Stanford Language Center: Elizabeth Bernhardt, Joan Molitoris, Alice Miano, Sara Gelmetti, Kenric Tsethlikai, Ken Romeo
Over the last 10 years, under the leadership of Professor Elizabeth Bernhardt, the Stanford Language Center has worked to implement a systemic and systematic assessment program for all languages. This has centered on the Stanford language requirement but has made use of the national standards laid out in Standards for Foreign Language Learning in the 21st Century (1999) by the American Council on the Teaching of Foreign Languages (ACTFL). While Stanford’s online learning management system (LMS) is a key component of this effort, it is important to note that the program is built around proficiency standards, which drive the pedagogy, and not around the LMS. The LMS, previously CourseWork, and now Sakai, is used to facilitate the movement of some formative and summative assessment out of the classroom in order to provide more time for teachers to actually interact with their students.
Similarly, it is crucial to understand that there are clear goals for this program, the foremost being to improve student proficiency. If we cannot show progress, then there really is very little reason for doing any of it. This improvement is the goal of the program, and indeed the goal of the university. Consequently, it is important for the Language Center to be able to show that we are fulfilling Stanford’s language requirement and we are able to use the successes we have as a way to appeal for the resources needed to achieve this goal. In addition, we enhance our credibility both inside and outside the university by showing that students are improving. Finally, when clear proficiency standards are used, we are able to ensure a certain level of programmatic consistency within and across languages.
Among the positive results of this effort to build curriculum around proficiency standards are more highly trained staff, a professional conversation about the role and use of these standards, and an increased interest among programs in the proficiency notation. Most importantly, however, students have shown a 20% increase in proficiency in the first year, and a 24% increase in the second year, and have given a very positive reaction to the curriculum.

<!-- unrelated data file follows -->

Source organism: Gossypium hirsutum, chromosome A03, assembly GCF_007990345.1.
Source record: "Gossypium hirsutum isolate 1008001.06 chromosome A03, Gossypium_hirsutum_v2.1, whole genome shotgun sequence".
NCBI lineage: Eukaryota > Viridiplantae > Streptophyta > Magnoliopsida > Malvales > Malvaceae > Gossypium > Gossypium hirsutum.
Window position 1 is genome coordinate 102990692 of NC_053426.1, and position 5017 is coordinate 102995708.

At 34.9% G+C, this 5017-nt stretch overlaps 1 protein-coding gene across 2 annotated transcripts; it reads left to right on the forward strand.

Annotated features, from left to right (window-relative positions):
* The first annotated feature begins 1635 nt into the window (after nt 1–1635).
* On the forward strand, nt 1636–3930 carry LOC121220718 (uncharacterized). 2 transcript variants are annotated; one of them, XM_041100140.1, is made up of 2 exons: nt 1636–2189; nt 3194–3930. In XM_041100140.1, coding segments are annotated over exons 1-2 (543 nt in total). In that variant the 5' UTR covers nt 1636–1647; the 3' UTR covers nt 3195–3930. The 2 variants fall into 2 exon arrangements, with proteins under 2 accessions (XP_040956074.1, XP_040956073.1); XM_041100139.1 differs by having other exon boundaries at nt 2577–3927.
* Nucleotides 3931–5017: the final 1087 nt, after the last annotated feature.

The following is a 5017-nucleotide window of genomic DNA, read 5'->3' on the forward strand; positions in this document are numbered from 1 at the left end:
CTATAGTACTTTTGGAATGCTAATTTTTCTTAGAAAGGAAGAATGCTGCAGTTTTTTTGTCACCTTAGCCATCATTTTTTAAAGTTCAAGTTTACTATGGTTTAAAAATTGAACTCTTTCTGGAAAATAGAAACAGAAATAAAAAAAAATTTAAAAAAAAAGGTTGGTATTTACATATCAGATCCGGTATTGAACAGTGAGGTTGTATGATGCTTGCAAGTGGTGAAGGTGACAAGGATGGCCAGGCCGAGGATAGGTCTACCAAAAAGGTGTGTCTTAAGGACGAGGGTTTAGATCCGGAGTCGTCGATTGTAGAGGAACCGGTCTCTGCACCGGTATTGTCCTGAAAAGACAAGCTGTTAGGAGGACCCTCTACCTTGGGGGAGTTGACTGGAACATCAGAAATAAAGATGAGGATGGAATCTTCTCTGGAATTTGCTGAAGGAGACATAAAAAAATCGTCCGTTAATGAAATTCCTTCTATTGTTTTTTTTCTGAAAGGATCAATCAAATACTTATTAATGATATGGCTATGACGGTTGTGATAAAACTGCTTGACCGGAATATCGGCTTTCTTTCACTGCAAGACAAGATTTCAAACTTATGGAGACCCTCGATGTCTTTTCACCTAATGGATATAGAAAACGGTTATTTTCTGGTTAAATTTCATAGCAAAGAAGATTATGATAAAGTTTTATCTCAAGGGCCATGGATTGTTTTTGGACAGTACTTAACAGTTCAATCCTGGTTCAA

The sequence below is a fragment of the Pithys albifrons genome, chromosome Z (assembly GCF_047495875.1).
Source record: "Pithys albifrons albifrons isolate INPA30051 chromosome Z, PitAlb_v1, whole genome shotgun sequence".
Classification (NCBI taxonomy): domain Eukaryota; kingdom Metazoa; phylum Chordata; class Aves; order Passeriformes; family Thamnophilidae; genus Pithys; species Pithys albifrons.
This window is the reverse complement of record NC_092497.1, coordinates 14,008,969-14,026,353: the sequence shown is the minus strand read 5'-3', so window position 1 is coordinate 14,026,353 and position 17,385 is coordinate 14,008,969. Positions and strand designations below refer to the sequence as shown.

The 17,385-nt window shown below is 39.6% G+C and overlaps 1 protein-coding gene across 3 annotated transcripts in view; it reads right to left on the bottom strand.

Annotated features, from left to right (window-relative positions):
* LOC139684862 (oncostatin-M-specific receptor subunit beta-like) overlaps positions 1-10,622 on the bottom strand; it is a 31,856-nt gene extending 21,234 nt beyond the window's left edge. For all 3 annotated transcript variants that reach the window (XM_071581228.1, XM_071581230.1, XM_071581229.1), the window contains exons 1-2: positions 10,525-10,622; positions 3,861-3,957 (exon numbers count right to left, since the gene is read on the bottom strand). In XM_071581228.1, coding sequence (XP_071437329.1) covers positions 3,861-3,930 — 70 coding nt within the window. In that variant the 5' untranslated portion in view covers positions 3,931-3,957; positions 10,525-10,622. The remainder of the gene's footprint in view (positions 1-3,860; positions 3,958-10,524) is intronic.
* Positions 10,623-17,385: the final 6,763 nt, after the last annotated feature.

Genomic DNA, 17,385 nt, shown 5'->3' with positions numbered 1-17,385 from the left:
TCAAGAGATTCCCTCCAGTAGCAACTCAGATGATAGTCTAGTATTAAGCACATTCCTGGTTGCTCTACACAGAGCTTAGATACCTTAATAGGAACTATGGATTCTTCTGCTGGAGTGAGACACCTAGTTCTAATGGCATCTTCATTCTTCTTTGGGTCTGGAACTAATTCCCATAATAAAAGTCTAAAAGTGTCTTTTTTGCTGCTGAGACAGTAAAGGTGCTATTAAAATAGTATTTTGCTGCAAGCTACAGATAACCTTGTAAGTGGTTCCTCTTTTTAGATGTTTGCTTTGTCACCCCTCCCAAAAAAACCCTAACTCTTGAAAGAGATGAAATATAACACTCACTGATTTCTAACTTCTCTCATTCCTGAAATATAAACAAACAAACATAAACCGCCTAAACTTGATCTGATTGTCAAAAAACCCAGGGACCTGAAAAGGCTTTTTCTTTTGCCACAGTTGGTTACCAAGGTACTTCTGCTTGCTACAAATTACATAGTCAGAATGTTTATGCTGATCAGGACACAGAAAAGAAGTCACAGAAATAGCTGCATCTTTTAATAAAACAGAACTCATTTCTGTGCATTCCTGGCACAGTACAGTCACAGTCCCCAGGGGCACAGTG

The program starts with placement testing, which consists of an online, text-based assessment during the summer and then an on-campus oral assessment during freshman orientation, both done outside of the learning management system. At the end of the academic year, first and second year students take a Simulated Oral Proficiency Interview (SOPI) online, which is administered through the LMS using special software. As the name suggests, this assessment simulates a live interview with a series of questions that require oral responses. In order to do this, the software has to be designed so that users do not have control over the media and timing of the test: items play and recording starts and stops automatically, with no opportunity to pause or go back. Banks of these items are created by the staff at the Language Center, based on ACTFL oral proficiency interview guidelines, which can then be used for placement tests, year-end exit testing, overseas studies testing, occasional or external testing and proficiency notation guidance. In the 2007-2008 academic year, nearly 1000 students participated in placement testing across all languages, while roughly 650 students took the online first and second year exit exam in nine languages.
Multiple prompts are developed so that multiple unique tests can be created. A “task force”, including administrators, coordinators and instructors, meets several times to create the final drafts. Artwork is contracted and instructions and a range of native-language prompts are recorded. These are all then transformed into paper test booklets or loaded into the SOPI software. Paper placement tests are delivered in classrooms or auditoria around campus, but the SOPI is administered in the Digital Language Lab. Results are accessed through the LMS, archived to CD-ROM, and assessed over the summer by internal OPI testers. The results go directly to the office of the President, to show that the Language Center is indeed fulfilling the university’s language requirement. This development effort is ongoing, in response to new languages and new technologies, like Sakai.